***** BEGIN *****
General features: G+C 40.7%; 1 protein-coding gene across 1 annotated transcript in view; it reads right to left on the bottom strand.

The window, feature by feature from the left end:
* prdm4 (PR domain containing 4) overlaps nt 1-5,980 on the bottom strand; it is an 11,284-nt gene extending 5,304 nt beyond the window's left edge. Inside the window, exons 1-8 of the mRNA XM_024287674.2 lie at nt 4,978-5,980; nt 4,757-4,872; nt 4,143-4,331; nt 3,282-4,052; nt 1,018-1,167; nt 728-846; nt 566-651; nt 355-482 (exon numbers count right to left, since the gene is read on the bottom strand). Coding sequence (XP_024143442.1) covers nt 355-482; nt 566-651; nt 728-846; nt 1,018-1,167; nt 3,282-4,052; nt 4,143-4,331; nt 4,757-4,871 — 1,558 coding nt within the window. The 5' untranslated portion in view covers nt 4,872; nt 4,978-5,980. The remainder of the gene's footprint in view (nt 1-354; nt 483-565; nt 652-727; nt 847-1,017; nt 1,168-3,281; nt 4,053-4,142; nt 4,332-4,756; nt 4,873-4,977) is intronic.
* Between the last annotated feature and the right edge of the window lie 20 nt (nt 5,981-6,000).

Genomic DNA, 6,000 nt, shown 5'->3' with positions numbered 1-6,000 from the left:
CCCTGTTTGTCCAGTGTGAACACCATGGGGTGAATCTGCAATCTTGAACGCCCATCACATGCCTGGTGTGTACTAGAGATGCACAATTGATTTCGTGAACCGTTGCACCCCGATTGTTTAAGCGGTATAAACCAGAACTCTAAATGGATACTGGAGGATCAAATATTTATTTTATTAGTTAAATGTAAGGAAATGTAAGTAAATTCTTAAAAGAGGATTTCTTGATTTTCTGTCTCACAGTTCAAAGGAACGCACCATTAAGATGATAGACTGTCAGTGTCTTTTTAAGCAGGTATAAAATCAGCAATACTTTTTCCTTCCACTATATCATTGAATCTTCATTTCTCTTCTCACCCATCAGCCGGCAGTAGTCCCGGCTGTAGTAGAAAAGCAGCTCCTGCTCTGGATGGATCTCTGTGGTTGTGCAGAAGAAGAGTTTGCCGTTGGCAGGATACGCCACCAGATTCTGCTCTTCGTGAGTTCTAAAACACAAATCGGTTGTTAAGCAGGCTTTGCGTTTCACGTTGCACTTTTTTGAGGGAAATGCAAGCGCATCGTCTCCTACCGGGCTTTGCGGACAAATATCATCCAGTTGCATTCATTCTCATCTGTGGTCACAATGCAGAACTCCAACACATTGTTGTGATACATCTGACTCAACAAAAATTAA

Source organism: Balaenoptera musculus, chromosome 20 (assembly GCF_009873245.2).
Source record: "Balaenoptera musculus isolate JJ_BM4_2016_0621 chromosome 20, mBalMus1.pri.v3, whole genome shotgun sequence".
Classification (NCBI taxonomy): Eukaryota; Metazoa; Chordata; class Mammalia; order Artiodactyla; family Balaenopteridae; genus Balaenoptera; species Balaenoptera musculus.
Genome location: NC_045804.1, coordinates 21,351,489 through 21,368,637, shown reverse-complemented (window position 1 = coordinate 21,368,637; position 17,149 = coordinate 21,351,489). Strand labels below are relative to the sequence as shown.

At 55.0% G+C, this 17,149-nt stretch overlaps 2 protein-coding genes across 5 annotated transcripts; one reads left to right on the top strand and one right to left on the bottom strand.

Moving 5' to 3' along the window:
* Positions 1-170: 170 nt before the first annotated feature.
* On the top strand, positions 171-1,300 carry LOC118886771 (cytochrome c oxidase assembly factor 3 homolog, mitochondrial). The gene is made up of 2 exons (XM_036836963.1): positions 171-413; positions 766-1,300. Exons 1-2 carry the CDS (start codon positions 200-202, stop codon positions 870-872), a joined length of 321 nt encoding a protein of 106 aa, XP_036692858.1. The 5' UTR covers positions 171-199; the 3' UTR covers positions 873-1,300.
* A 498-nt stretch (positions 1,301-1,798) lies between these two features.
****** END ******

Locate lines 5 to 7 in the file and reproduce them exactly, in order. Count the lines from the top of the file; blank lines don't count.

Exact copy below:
Genomic DNA, 6,000 nt, shown 5'->3' with positions numbered 1-6,000 from the left:
CCCTGTTTGTCCAGTGTGAACACCATGGGGTGAATCTGCAATCTTGAACGCCCATCACATGCCTGGTGTGTACTAGAGATGCACAATTGATTTCGTGAACCGTTGCACCCCGATTGTTTAAGCGGTATAAACCAGAACTCTAAATGGATACTGGAGGATCAAATATTTATTTTATTAGTTAAATGTAAGGAAATGTAAGTAAATTCTTAAAAGAGGATTTCTTGATTTTCTGTCTCACAGTTCAAAGGAACGCACCATTAAGATGATAGACTGTCAGTGTCTTTTTAAGCAGGTATAAAATCAGCAATACTTTTTCCTTCCACTATATCATTGAATCTTCATTTCTCTTCTCACCCATCAGCCGGCAGTAGTCCCGGCTGTAGTAGAAAAGCAGCTCCTGCTCTGGATGGATCTCTGTGGTTGTGCAGAAGAAGAGTTTGCCGTTGGCAGGATACGCCACCAGATTCTGCTCTTCGTGAGTTCTAAAACACAAATCGGTTGTTAAGCAGGCTTTGCGTTTCACGTTGCACTTTTTTGAGGGAAATGCAAGCGCATCGTCTCCTACCGGGCTTTGCGGACAAATATCATCCAGTTGCATTCATTCTCATCTGTGGTCACAATGCAGAACTCCAACACATTGTTGTGATACATCTGACTCAACAAAAATTAA

Source organism: Balaenoptera musculus, chromosome 20 (assembly GCF_009873245.2).